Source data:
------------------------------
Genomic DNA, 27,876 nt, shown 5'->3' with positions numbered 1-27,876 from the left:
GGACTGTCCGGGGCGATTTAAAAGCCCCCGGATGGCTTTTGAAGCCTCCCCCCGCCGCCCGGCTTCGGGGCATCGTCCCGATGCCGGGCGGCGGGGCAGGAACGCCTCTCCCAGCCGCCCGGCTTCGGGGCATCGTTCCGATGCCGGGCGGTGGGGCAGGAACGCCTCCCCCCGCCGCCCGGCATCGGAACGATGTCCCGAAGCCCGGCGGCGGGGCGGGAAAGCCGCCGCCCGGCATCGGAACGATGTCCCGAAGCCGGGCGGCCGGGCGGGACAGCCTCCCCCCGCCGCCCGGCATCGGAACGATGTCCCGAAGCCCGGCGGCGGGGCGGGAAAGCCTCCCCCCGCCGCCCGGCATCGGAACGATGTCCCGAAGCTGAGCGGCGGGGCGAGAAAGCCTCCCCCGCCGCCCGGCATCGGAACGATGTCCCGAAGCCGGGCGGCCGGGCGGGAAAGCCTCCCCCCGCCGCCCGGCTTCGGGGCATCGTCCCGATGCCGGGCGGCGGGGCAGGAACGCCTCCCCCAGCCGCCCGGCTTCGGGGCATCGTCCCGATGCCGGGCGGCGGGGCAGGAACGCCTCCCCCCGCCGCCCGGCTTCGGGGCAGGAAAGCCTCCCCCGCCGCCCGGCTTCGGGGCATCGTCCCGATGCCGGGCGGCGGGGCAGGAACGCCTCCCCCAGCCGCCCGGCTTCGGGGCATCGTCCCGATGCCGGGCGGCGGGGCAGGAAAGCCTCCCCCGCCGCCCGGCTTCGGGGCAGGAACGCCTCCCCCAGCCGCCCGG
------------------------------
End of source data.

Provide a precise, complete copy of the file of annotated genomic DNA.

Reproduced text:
Genomic DNA, 27,876 nt, shown 5'->3' with positions numbered 1-27,876 from the left:
GGACTGTCCGGGGCGATTTAAAAGCCCCCGGATGGCTTTTGAAGCCTCCCCCCGCCGCCCGGCTTCGGGGCATCGTCCCGATGCCGGGCGGCGGGGCAGGAACGCCTCTCCCAGCCGCCCGGCTTCGGGGCATCGTTCCGATGCCGGGCGGTGGGGCAGGAACGCCTCCCCCCGCCGCCCGGCATCGGAACGATGTCCCGAAGCCCGGCGGCGGGGCGGGAAAGCCGCCGCCCGGCATCGGAACGATGTCCCGAAGCCGGGCGGCCGGGCGGGACAGCCTCCCCCCGCCGCCCGGCATCGGAACGATGTCCCGAAGCCCGGCGGCGGGGCGGGAAAGCCTCCCCCCGCCGCCCGGCATCGGAACGATGTCCCGAAGCTGAGCGGCGGGGCGAGAAAGCCTCCCCCGCCGCCCGGCATCGGAACGATGTCCCGAAGCCGGGCGGCCGGGCGGGAAAGCCTCCCCCCGCCGCCCGGCTTCGGGGCATCGTCCCGATGCCGGGCGGCGGGGCAGGAACGCCTCCCCCAGCCGCCCGGCTTCGGGGCATCGTCCCGATGCCGGGCGGCGGGGCAGGAACGCCTCCCCCCGCCGCCCGGCTTCGGGGCAGGAAAGCCTCCCCCGCCGCCCGGCTTCGGGGCATCGTCCCGATGCCGGGCGGCGGGGCAGGAACGCCTCCCCCAGCCGCCCGGCTTCGGGGCATCGTCCCGATGCCGGGCGGCGGGGCAGGAAAGCCTCCCCCGCCGCCCGGCTTCGGGGCAGGAACGCCTCCCCCAGCCGCCCGG